George Adam Herman, Junior And the Great Depression were born at approximately the same time. The Great Depression was born on Wall Street, and George was born in a small house in Norfolk, Virginia. No one ever convincingly demonstrated a cause and effect.
He was also born the same year Walt Disney gave birth to a mouse named Mickey. The mouse went on to a successful career in film, literature and history.
George went on.
The date was April 12, 1928. His birth was originally intended for April Fools' Day, but fate was distracted when ATT shares dropped 100 points in two minutes. His mother died soon after his birth and his father's older brother swept the child away to Baltimore, Maryland, thus thoroughly confusing George as to whether he was a Southern gentleman or a damned Yankee.
Here the boy grew progressed from childhood to permanent adolescents.
George attended the local parochial school where he was awarded 17 holy cards and set a national record for having his hands threaded by 5 foot nuns yielding six-foot rulers. Holy cards (for those unacquainted with Catholic ways) were similar to baseball cards: one St. Francis of Assisi was worth to St. Sebastian's or four Teresa of Avala. Nevertheless here he had his first play, a Christmas Choice," produced in the classroom. Here too he first appeared on stage, playing the lead role of Be Poe in the magic whistle which enjoyed a highly successful run of 45 minutes.
He spent four years in Mount St. Joseph high school in Baltimore where he won writing awards and edited the school newspaper. He also took first prize in a four state newswriting competition sponsored by Temple University by applying the now unfashionable method of putting who, what, where, when and how in the lead paragraph. This was about the time he looked up from his writing desk and discovered girls which – as Robert Frost put it – "made all the difference" for the next few years.
Still a year too young for the World War II draft, he was rescued from juvenile delinquency by Jesuits who offered him a chance at Loyola University. Here he wrote and directed the musical called Marilyn which was the way everyone pronounced the state's name. This led to a three summer theatrical scholarship to Boston College, so he was able to complete college in 3 1/2 years with a degree in philosophy. This prompted his father to ask, "you can make a living at this?" He couldn't, but the point was moot, because the United States Army decided it was his turn. He served two years during a conflict which was never resolved and which was considered so inferior they did not even label it as a "war" but as a "police action."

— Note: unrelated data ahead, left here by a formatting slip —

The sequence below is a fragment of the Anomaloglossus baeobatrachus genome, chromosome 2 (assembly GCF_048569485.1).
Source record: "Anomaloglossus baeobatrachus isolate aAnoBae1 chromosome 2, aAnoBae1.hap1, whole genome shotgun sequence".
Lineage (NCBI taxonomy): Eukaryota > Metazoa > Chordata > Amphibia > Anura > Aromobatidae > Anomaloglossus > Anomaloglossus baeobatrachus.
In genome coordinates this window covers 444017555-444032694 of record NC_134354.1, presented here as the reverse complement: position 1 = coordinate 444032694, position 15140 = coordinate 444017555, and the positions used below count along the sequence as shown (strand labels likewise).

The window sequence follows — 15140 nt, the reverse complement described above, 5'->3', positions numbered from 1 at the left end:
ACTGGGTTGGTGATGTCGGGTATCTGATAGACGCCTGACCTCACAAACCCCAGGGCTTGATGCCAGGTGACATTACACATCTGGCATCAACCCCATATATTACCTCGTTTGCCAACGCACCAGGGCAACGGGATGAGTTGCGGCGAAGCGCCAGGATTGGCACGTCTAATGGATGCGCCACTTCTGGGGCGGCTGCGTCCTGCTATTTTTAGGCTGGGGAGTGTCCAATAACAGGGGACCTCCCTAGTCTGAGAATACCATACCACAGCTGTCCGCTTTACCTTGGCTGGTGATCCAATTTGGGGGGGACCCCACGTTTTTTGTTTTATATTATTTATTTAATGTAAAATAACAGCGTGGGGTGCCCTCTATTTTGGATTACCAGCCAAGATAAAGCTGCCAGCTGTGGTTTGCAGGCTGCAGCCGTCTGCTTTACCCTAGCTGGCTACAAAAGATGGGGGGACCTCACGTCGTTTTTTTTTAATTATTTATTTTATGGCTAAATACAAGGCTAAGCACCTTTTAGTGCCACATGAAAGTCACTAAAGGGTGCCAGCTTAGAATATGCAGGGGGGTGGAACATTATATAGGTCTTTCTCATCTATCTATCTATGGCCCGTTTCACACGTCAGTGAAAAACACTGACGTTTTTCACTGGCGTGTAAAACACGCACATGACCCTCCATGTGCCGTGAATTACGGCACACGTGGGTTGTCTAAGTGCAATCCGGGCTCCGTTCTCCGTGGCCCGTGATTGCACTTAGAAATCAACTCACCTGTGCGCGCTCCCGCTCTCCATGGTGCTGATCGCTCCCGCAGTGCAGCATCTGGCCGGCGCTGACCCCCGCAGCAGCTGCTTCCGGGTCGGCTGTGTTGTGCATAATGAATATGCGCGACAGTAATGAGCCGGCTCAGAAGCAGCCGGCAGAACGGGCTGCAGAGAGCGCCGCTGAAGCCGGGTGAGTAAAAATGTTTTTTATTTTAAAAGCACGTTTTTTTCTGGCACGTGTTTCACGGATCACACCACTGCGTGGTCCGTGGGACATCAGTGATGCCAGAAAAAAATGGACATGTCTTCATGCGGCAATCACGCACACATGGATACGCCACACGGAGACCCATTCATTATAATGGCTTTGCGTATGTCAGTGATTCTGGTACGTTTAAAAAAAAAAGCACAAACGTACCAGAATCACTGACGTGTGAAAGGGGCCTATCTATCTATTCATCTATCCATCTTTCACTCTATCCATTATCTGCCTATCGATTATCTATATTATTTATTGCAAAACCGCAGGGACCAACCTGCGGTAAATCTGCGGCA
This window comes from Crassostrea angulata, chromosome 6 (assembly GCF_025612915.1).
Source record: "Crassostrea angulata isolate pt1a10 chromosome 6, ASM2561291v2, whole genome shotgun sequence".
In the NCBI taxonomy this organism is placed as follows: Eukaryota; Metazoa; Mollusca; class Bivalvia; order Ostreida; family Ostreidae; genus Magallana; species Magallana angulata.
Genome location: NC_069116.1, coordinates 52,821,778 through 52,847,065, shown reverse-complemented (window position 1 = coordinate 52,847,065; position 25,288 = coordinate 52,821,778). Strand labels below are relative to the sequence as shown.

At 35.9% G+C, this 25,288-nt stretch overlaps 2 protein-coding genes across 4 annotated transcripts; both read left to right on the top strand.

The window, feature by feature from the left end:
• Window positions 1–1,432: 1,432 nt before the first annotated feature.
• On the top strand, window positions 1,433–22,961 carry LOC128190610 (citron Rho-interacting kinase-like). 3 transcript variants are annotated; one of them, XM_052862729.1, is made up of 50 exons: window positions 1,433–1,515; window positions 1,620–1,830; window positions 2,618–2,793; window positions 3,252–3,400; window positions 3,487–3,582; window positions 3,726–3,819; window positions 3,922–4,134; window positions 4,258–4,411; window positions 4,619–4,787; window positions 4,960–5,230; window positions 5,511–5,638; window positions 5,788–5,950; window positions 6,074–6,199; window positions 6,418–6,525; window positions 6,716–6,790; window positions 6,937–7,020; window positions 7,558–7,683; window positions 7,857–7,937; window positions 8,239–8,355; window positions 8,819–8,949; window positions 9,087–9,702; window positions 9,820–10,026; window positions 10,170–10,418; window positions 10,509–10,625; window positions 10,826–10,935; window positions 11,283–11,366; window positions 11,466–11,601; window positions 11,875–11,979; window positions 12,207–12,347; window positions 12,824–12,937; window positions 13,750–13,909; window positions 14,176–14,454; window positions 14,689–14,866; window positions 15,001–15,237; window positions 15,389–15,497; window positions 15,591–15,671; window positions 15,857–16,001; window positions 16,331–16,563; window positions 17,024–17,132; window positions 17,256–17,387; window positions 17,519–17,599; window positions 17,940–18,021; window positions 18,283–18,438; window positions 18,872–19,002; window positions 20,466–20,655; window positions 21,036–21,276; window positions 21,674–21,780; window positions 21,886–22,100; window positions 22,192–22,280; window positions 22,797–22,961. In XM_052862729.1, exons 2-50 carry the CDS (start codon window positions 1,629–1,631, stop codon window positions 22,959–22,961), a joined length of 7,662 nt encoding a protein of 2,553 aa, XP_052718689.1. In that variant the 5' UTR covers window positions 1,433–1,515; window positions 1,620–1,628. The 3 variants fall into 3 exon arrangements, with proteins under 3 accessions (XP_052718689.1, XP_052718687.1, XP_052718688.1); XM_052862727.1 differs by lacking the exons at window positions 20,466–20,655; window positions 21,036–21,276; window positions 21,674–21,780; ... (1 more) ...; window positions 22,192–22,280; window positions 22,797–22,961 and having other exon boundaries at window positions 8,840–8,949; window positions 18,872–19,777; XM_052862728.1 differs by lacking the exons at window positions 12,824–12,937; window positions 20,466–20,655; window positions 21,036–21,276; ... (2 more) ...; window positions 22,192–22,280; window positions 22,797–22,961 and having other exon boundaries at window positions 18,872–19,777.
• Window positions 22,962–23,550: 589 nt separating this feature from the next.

Using the G.I. bill he matriculated at Catholic University. "Matriculated" refers to attendance and does not necessarily indicate a transfer of knowledge. Here he won the Hartke Playwriting award for his one act comedy, the Pygmalion effect, and his musical version of Mark Twain's Huckleberry Finn was produced on the main stage and described by one local critic as "the students prance." In 1954 he wrote and directed the musical production which was performed before President Eisenhower and several drunken celebrants of the friendly sons of Saint Patrick. A year later he received his Masters degree in fine arts, again arousing the same question from his father, "you can make a living at this?" Again the answer was obvious, so George spent a year touring with the theatrical company playing Shakespeare and Molière and seldom winning – even in overtime.